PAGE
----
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VOICES FROM STANNINGTON SANATORIUM – LIZ O’DONNELL
Camp beds on the grass, rolling bandages for the war effort, daily doses of Virol malt, waving to the soldiers, injections with needles like pokers, these were just some of the memories of former patients of The Children’s Sanatorium at Stannington near Morpeth. It had its origins in the Poor Children’s Holiday Association, a Methodist Charity which organised day trips to the seaside for needy children and also provided night shelters for destitute children on Tyneside. They set up Street Vendors’ Clubs in Newcastle and Gateshead with activities such as keep fit and magic lantern projections. It was noticed that many of the children were in poor health with some suffering from TB. Poor housing and cramped conditions were considered the main cause, with most patients coming from towns. Most children contracted it from an adult. There was a great deal of fear and stigma about it and children were often told not to tell anyone about their stay at the sanatorium after they left. This approach led to the first sanatorium in the country especially for children. Proposed in 1904 it was built on land acquired from benefactors.
At a later stage another ward and the Vita Glass Pavilion were added. The latter permitted the transmission of ultra-violet rays from sunshine believed to be essential for improving the health of children with TB. Fresh air and good food were also the main treatment before WW2 for pulmonary TB. The average length of a child’s stay was 3 years during which they would be allowed a visit from their parents only once in 2 months for 3 hours. No siblings could visit.
The miracle drug streptomycin was available for soldiers etc in WW2 but the general public did not have access to it until the 1950’s. It had a massive effect upon the illness and this was the beginning of its virtual eradication. At Stannington there was even an isolation unit (A shed in the woods!) if children contracted an infectious disease such as chickenpox.
Liz interviewed 25 former patients for this project and 5 members of staff. Extensive archives were submitted to Woodhorn Archives, so many that a removal van was needed to transport them. All patient records remain closed for 100 years except in exceptional circumstances. It was interesting to hear that one of the interviewees was contacted through Liz’s previous talk for us when one of our members put her in touch with a former patient.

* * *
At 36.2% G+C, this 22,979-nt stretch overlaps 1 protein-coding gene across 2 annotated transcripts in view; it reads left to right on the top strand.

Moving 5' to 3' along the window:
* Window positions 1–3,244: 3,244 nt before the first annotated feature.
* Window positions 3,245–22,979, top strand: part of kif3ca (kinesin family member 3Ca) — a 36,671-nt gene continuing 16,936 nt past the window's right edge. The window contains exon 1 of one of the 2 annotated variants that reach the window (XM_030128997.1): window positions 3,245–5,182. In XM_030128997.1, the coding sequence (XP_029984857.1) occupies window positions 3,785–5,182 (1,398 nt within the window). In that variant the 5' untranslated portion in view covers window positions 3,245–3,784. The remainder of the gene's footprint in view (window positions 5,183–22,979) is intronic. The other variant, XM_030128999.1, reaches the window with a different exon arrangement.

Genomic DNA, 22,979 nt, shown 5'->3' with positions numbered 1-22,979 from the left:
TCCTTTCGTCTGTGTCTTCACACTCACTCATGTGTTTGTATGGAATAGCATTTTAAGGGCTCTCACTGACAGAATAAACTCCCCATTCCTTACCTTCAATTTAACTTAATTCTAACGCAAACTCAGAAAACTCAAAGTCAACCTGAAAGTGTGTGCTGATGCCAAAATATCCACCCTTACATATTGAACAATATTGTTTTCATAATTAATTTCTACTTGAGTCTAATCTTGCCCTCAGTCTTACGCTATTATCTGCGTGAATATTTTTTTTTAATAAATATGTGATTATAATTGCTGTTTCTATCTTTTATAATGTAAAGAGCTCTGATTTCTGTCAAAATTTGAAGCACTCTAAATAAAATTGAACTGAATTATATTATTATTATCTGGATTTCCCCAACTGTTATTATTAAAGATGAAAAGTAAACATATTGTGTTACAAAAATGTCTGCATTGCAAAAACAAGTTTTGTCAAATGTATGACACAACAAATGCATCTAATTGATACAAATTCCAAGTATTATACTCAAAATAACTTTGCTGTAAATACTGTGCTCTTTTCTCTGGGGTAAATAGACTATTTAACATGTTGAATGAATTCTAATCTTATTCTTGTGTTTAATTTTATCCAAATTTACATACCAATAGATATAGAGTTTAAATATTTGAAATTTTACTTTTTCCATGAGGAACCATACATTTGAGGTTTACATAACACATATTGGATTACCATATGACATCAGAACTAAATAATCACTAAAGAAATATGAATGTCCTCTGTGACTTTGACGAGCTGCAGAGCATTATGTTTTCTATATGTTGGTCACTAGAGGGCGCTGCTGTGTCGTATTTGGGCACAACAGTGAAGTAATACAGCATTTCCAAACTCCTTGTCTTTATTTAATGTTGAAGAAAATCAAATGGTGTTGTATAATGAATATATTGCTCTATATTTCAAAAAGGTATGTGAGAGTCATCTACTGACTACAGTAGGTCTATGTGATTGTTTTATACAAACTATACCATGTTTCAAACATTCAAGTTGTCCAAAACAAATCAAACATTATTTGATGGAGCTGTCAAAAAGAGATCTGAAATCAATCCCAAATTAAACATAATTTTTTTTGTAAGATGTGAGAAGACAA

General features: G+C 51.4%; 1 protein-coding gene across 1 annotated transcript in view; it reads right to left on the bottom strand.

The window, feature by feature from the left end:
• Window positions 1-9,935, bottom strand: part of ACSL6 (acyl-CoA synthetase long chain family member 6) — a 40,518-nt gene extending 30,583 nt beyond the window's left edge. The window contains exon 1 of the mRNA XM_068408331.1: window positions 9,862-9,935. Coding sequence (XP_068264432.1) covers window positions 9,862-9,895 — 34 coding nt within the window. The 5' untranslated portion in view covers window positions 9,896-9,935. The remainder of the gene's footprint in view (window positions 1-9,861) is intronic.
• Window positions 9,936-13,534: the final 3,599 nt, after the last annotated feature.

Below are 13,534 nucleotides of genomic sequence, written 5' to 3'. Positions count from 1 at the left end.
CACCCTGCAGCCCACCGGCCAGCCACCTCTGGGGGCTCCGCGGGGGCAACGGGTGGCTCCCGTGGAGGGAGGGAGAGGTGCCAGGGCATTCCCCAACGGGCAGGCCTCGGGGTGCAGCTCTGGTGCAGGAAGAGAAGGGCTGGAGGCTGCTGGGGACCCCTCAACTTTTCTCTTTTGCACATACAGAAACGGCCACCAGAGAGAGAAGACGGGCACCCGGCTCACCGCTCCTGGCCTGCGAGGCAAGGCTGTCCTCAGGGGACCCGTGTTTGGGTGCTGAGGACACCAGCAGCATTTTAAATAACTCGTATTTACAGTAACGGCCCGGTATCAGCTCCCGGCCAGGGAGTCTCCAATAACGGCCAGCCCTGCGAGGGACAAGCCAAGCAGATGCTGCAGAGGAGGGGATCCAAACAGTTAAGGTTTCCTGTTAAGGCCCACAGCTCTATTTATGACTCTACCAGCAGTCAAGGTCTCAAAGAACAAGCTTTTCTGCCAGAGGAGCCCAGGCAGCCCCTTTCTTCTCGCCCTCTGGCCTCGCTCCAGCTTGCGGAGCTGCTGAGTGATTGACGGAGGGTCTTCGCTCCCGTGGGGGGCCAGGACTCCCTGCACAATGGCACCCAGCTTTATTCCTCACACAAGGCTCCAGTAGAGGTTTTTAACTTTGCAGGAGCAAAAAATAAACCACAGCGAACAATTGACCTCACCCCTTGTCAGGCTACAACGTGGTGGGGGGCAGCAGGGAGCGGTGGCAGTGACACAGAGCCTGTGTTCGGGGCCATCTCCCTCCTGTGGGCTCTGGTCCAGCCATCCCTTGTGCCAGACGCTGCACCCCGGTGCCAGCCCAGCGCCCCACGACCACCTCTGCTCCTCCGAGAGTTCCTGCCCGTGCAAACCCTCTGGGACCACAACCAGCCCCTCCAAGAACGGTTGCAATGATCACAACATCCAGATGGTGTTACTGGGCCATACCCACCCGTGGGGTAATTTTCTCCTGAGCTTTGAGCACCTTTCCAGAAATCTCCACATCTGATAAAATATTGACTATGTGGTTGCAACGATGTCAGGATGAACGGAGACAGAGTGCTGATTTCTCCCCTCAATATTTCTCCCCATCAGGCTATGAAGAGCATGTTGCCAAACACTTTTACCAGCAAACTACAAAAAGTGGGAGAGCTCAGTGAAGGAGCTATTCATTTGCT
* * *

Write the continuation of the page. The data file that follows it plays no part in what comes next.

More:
Many of the individual stories were heartbreaking. Most patients felt it had made it more difficult for them to feel close to their parents after such early and lengthy separation. In one case three young brothers were in the sanatorium but never saw each other. One was strapped to a curved frame and occupied himself rolling bandages for the war effort. Wherever possible the children spent time in the open air, even if this meant wheeling the bed outside. Occasionally older children already working became patients and we saw a photograph of the autograph book of a teenage girl who had to have her leg amputated. It contained a verse in German from a German POW in a nearby camp.
We heard the story of a child who was shocked to discover she had to remain in the sanatorium while her parents went home. She remembered “big needles like pokers”, retained a dislike of milk puddings for the rest of her life and felt abandoned by her parents. Nursing staff had to begin washing the children as early as 4 am when they were still sleeping!
Not all the memories were unhappy ones. Nurses in cloaks carrying lanterns who came round the wards singing carols on Christmas Eve were a happy memory for one little girl. The cast of the Theatre Royal at Newcastle used to visit every year. For a few it created the motivation to train to become a nurse specialising in the treatment of TB.
The sanatorium closed for TB patients in 1953 and then took long term patients, finally closing its doors in 1985. This moving talk finished with a photograph of a Reunion of former Nurses taken very recently.
Liz drew attention to the extensive archives of the sanatorium now held at Woodhorn, which are now being catalogued and will be available to the public, with the exception of Patients’ Records.
The talk demonstrated that Stannington Sanatorium was a world in itself and served an important purpose during its life. Thank goodness it is no longer needed!
Our next meeting will be on Saturday 17 January 10 am at Bell View, Belford and will be a Members’ Forum, topic to be announced.